We’re Going Racing and You Should Too!

Track Night In America
Photo credit: Allison Feldhusen

My father always said “lead by example” and, if you haven’t noticed, we follow than mantra here at RFD.  We have encouraged you to be an enthusiast (it’s free after all), and provided you with some of information you need to get into motorsports.  Where it’s general rally, rallycross, autocross, or track day/night, we’ve got you covered with a lot more great content in the queue.  Don’t forget to check out our epic HPDE calendar, newly updated for 2016!   So its no secret that we love a good track daybe it paved or tarmacand since we are launching this new 2016 “get out and race” initiative, we are going to go with you.  But first we need a car.

Ford Focus ST versus BMW M3, Autocross
The Author testing our old E46 M3 (click for full article)

The Car

This car needs to do it all, from a motorsports perspective.  We are planning to campaign this new vehicle in all of the series and racing formats mentioned above, and several others (doriftooo!).  So it will need to tackle an SCCA RallyCross on a Saturday and be a simple wheel-and-tire-swap away from a taking on a tarmac event at Dominion Raceway the following day.   I don’t care if we win any trophies, but I want it to be competitive in every series we enter.  Which brings us to drivetrain.  And I’ll admit, I’m already biased on this one.  Having driven most front-engined layouts in anger on a track, I have a favorite.  I’m in charge, so I can be biased.  FWD can certainly be capable, and there are a lot of great options out there, but it’s not nearly as much fun.   Unfortunately, while generally good at everything (except burnouts), AWD is a little cliché.  Anyone can buy a cheap WRX and go racing.  See below for my other reasons on why our #RFDRaceCar shouldn’t be AWD.  No, in this case, RWD is the clear winner and naturally it is going to need a manual transmission. #gravelmachinegun #rwdrally

Up next is reliability, and it’s incredibly important. We want something bulletproof that we don’t have to spend our free time simply keeping in running condition. We want a boss of an engine that, even if it’s not insanely powerful, will get the job done.  Ideally it won’t cost a lot of run and maintain either, and an extensive list of parts and upgrades at our disposal is certainly a factor.  Basically, the same thing that WRC driver Hayden Paddon recently suggested.

While we are doing this for our own fun and enjoyment, RFD exists to entertain and inform on a nationwide, nay worldwide stage.  So just like drivetrain, I think we’ll get a lot more attention by racing something non-traditional, especially on a rally circuit.  This caused some conjecture amongst the crew here, but personally I love the idea of a car with luxury IMG_2438pretensions, maybe even a sedan, ripping around a rally stage.  It will really highlight how a well sorted chassis and some minor (at first) modifications can make a competitive (or at least fun and slidey) car.  As I said, anyone can buy a WRX for this task, obviously it will work.  Same goes for all manner of BMWs, but I question how cheap the running costs really are.  Regardless, think “out of the ordinary”; I want to hear “oh hey it’s the Right Foot Down guys and their _____” and that blank be filled with something less common.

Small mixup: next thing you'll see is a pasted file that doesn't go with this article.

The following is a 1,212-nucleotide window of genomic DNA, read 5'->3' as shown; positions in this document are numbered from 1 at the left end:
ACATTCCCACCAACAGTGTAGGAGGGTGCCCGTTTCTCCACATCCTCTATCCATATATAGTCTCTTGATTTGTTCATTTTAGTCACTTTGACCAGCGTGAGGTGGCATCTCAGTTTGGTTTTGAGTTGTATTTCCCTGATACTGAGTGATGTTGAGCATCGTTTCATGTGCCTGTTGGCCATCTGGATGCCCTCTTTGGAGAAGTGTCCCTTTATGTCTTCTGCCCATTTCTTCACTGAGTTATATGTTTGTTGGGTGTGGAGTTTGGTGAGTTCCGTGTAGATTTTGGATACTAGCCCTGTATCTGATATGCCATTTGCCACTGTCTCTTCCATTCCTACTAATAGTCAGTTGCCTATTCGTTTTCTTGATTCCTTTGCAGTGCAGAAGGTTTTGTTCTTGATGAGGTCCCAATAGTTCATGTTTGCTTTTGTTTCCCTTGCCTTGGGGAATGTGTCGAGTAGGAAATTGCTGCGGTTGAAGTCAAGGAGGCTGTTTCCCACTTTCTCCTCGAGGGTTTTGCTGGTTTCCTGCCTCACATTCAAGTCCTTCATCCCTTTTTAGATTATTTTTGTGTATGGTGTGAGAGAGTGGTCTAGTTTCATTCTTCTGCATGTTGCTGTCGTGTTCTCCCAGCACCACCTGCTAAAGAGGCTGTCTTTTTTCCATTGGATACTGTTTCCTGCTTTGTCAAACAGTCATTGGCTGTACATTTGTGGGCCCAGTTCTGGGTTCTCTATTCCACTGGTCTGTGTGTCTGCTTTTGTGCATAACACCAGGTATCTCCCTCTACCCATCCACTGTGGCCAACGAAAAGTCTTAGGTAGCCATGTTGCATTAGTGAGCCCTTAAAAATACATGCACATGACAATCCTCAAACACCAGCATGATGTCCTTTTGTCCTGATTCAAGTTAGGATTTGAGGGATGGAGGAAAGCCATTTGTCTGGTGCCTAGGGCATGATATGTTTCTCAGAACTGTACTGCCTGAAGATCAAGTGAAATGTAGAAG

So what’s our budget?  Around $5000 for the car; the point of this exercise is to show how cheap and easy it is to go racing, and that includes the car itself.  Plus, we’re journalists, which means we’re poor, and RFD doesn’t have an umbrella corporation above us to pay for crap like this.  So, as James May would say “the producers have given us $5000 pounds dollars, of our own money, to go out and buy something secondhand to turn into a race car”.


We won’t give away all the top secret plans just yet, but imagine a phased approach to the modification of our new race car. We start small, get a baseline, and continue to improve the car until it’s a full-on track monster.  We will need to pay close attention to the various class rules and regulations, but as long as we don’t build something that’s completely ineligible for an event, I don’t particularly care what class we are in.

Phase 1- “Stock Plus”

  • Skid plates
  • Snow tires
  • Sticky tires
Phase 2– “Less Is More”

  • Lightening
  • Racing seats & harnesses
Phase 3– “More Faster”

  • Limited-slip differential (if needed)
  • Engine tuning
  • Fresh bushings
  • Adjustable suspension
Phase 4- “Race Car”

  • Engine swaps
  • Wider fenders
  • Roll cage

Track Night In America

So What Do We Need From You?


As I mentioned, we are poor, so we need partners in all of this.  If you have a business or organization that you’d like to feature on the car itself, drop us a line on Twitter or Facebook.  We will have a variety of ways to participate, from simple sticker placement of various locations and sizes around the vehicle, to other partnerships opportunities providing parts and/or labor to help us modify the car.  This car will be present at dozens of events at many venues throughout the year and will get a lot of eyes on it, and we can also get your name out through the website and RFD social media feeds in the form of advertisements and product placement.

Help Us Choose A Car

You read our criteria, you read our budget, and you read what we’re going to do with it.  So what should we go purchase?  Post your thoughts in the comments below or via social media and use the hashtag #RFDRaceCar.

RFD Track Logo


Let Us Know What You Think

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